When a Western Washington real estate owner died in a skydiving accident in Texas last year, his children felt his Spokane assets were in good hands.
The couple in charge of Rex Williams’ assets had worked for him for eight years, and his family needed someone trustworthy to handle things as they dealt with his unexpected death.
But the couple, George Bagwell, 42, and Kathy Bagwell, 36, now stand accused of trying to dupe Williams’ family out of tens of thousands of dollars in an alleged scheme that triggered a civil lawsuit and a criminal probe.
No charges have been filed in the case. The couple’s lawyer, Stephen Matthews, said he’ll present his clients’ side of the story in court.
“We’re investigating the matter and we’ll defend it vigorously,” Matthews said.
Williams, who died at 59, lived in Tacoma and kept his accounting books by hand. Thirteen months after his parachute failed to open and he fell to his death during a skydiving excursion, his daughter Chaundra Williams noticed a sharp drop in cash flow from Williams’ Spokane properties — $30,000 to $50,000 a month since at least April.
She traveled here from Western Washington last month to try to revitalize the business when she noticed the Bagwells accepting rent payments in cash without depositing the money, according to a search warrant filed by Detective Stacey Carr of the Spokane Police Department. Deposit slips were off by thousands of dollars compared with monthly rental reports, Carr wrote in the search warrant.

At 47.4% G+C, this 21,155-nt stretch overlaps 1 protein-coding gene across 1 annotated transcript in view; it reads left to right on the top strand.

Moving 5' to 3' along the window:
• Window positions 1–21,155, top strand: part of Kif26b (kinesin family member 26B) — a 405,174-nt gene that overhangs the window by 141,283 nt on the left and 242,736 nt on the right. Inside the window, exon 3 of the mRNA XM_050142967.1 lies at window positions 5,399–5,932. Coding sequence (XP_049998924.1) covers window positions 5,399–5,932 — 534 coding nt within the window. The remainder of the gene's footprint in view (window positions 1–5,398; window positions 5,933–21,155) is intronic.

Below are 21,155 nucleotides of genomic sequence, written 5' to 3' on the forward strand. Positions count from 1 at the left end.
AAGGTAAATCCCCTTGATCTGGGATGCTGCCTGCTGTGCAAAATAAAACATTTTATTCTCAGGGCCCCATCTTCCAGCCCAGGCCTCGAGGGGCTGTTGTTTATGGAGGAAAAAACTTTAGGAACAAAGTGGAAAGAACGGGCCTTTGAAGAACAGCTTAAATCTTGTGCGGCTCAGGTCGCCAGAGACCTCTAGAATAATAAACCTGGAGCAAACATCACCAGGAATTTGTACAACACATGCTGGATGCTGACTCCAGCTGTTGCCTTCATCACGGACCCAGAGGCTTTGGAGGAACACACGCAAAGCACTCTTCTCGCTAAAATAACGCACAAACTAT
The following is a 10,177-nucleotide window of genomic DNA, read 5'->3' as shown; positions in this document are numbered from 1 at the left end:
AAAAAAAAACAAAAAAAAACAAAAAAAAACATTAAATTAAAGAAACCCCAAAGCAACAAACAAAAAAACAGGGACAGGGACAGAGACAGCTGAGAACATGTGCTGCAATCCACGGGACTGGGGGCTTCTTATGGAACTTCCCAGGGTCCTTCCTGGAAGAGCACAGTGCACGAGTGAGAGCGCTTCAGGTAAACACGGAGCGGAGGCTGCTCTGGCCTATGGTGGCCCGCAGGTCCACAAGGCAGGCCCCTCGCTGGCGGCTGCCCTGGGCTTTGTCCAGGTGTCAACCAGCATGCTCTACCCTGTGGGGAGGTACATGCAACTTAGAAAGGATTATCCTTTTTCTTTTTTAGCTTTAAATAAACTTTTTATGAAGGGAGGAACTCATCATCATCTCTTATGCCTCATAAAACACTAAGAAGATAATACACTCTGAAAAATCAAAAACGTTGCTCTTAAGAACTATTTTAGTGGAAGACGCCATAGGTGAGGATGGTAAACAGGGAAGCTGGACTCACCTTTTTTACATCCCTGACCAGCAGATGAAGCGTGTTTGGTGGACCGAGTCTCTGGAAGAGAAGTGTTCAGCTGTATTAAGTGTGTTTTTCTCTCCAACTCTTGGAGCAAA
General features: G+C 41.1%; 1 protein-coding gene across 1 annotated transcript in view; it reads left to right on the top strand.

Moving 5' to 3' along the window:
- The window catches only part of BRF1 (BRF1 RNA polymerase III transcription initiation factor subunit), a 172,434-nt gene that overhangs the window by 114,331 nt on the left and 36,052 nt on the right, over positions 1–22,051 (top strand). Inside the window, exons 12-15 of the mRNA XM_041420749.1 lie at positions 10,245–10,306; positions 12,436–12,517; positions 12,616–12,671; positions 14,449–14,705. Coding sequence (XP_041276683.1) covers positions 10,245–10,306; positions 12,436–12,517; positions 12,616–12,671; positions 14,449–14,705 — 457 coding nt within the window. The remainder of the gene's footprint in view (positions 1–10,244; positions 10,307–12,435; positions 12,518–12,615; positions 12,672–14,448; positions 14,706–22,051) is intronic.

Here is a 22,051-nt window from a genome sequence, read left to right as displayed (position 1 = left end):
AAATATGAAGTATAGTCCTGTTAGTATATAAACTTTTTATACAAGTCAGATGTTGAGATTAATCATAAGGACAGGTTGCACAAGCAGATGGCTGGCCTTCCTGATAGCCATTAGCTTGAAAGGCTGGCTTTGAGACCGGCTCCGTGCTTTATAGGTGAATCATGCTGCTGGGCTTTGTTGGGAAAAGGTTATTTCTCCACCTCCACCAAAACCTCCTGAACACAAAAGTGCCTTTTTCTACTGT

“It’s a horrendous amount,” Carr said.
A lawsuit filed in Spokane County Superior Court on July 6 accused the Bagwells of falsifying accounting records to conceal the missing money.
Two days after the lawsuit was filed, police raided the Bagwells’ bank and credit records and searched their house, where they took two computers, paperwork and five gambling identification cards.
The Bagwells are frequent gamblers at Northwest Quest Casino and travel to Las Vegas twice a year, according to the search warrant.
Rental schemes are common but usually on a smaller scale, housing experts say.
“I just can’t see how this could happen,” said Tony Drost, treasurer for the National Association of Rental Property Managers and president of First Rate Property Management in Boise. “Somebody just wasn’t paying attention or did not have the system in place to identify the problem.”
The Williams family owns three apartment complexes in northeast Spokane with 304 apartments: the Lyons Crest, the Lyons Glenn and the Lyons Ridge apartments.
Detectives are looking at evidence seized from the Bagwells’ house now. The criminal probe could last several more weeks.